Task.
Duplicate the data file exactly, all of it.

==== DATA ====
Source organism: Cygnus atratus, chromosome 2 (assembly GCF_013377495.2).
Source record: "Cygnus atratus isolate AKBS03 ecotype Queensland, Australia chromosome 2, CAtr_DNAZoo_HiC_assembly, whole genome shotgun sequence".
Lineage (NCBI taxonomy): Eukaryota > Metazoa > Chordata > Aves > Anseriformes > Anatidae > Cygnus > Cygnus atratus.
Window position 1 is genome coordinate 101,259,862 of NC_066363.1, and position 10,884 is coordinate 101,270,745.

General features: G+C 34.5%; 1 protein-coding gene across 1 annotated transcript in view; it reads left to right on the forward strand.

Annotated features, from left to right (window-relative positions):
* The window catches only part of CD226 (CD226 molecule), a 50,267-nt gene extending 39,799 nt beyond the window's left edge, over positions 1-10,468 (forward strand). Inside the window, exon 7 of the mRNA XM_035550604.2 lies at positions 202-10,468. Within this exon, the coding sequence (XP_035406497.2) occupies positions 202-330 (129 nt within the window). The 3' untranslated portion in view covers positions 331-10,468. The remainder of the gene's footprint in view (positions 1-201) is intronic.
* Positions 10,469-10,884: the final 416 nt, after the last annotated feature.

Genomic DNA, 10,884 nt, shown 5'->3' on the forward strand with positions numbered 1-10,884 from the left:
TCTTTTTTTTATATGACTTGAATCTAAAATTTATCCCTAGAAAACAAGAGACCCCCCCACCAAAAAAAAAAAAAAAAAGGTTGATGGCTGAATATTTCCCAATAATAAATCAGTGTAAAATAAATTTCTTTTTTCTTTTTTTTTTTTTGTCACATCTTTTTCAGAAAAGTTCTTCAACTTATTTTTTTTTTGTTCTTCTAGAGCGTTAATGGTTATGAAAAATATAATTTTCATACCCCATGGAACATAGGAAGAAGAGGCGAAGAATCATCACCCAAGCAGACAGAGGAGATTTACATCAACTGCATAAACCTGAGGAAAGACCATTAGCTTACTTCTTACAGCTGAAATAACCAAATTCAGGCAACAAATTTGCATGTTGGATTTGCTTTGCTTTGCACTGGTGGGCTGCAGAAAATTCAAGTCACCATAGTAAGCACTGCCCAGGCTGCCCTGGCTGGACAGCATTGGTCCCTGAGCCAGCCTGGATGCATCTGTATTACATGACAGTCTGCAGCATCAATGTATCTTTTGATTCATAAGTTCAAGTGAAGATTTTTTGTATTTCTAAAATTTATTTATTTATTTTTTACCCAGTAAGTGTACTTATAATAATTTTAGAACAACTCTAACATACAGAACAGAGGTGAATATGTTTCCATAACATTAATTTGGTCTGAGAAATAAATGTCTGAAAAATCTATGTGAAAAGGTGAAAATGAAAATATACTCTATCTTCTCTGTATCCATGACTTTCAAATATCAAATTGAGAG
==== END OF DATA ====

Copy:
Source organism: Cygnus atratus, chromosome 2 (assembly GCF_013377495.2).
Source record: "Cygnus atratus isolate AKBS03 ecotype Queensland, Australia chromosome 2, CAtr_DNAZoo_HiC_assembly, whole genome shotgun sequence".
Lineage (NCBI taxonomy): Eukaryota > Metazoa > Chordata > Aves > Anseriformes > Anatidae > Cygnus > Cygnus atratus.
Window position 1 is genome coordinate 101,259,862 of NC_066363.1, and position 10,884 is coordinate 101,270,745.

General features: G+C 34.5%; 1 protein-coding gene across 1 annotated transcript in view; it reads left to right on the forward strand.

Annotated features, from left to right (window-relative positions):
* The window catches only part of CD226 (CD226 molecule), a 50,267-nt gene extending 39,799 nt beyond the window's left edge, over positions 1-10,468 (forward strand). Inside the window, exon 7 of the mRNA XM_035550604.2 lies at positions 202-10,468. Within this exon, the coding sequence (XP_035406497.2) occupies positions 202-330 (129 nt within the window). The 3' untranslated portion in view covers positions 331-10,468. The remainder of the gene's footprint in view (positions 1-201) is intronic.
* Positions 10,469-10,884: the final 416 nt, after the last annotated feature.

Genomic DNA, 10,884 nt, shown 5'->3' on the forward strand with positions numbered 1-10,884 from the left:
TCTTTTTTTTATATGACTTGAATCTAAAATTTATCCCTAGAAAACAAGAGACCCCCCCACCAAAAAAAAAAAAAAAAAGGTTGATGGCTGAATATTTCCCAATAATAAATCAGTGTAAAATAAATTTCTTTTTTCTTTTTTTTTTTTTGTCACATCTTTTTCAGAAAAGTTCTTCAACTTATTTTTTTTTTGTTCTTCTAGAGCGTTAATGGTTATGAAAAATATAATTTTCATACCCCATGGAACATAGGAAGAAGAGGCGAAGAATCATCACCCAAGCAGACAGAGGAGATTTACATCAACTGCATAAACCTGAGGAAAGACCATTAGCTTACTTCTTACAGCTGAAATAACCAAATTCAGGCAACAAATTTGCATGTTGGATTTGCTTTGCTTTGCACTGGTGGGCTGCAGAAAATTCAAGTCACCATAGTAAGCACTGCCCAGGCTGCCCTGGCTGGACAGCATTGGTCCCTGAGCCAGCCTGGATGCATCTGTATTACATGACAGTCTGCAGCATCAATGTATCTTTTGATTCATAAGTTCAAGTGAAGATTTTTTGTATTTCTAAAATTTATTTATTTATTTTTTACCCAGTAAGTGTACTTATAATAATTTTAGAACAACTCTAACATACAGAACAGAGGTGAATATGTTTCCATAACATTAATTTGGTCTGAGAAATAAATGTCTGAAAAATCTATGTGAAAAGGTGAAAATGAAAATATACTCTATCTTCTCTGTATCCATGACTTTCAAATATCAAATTGAGAG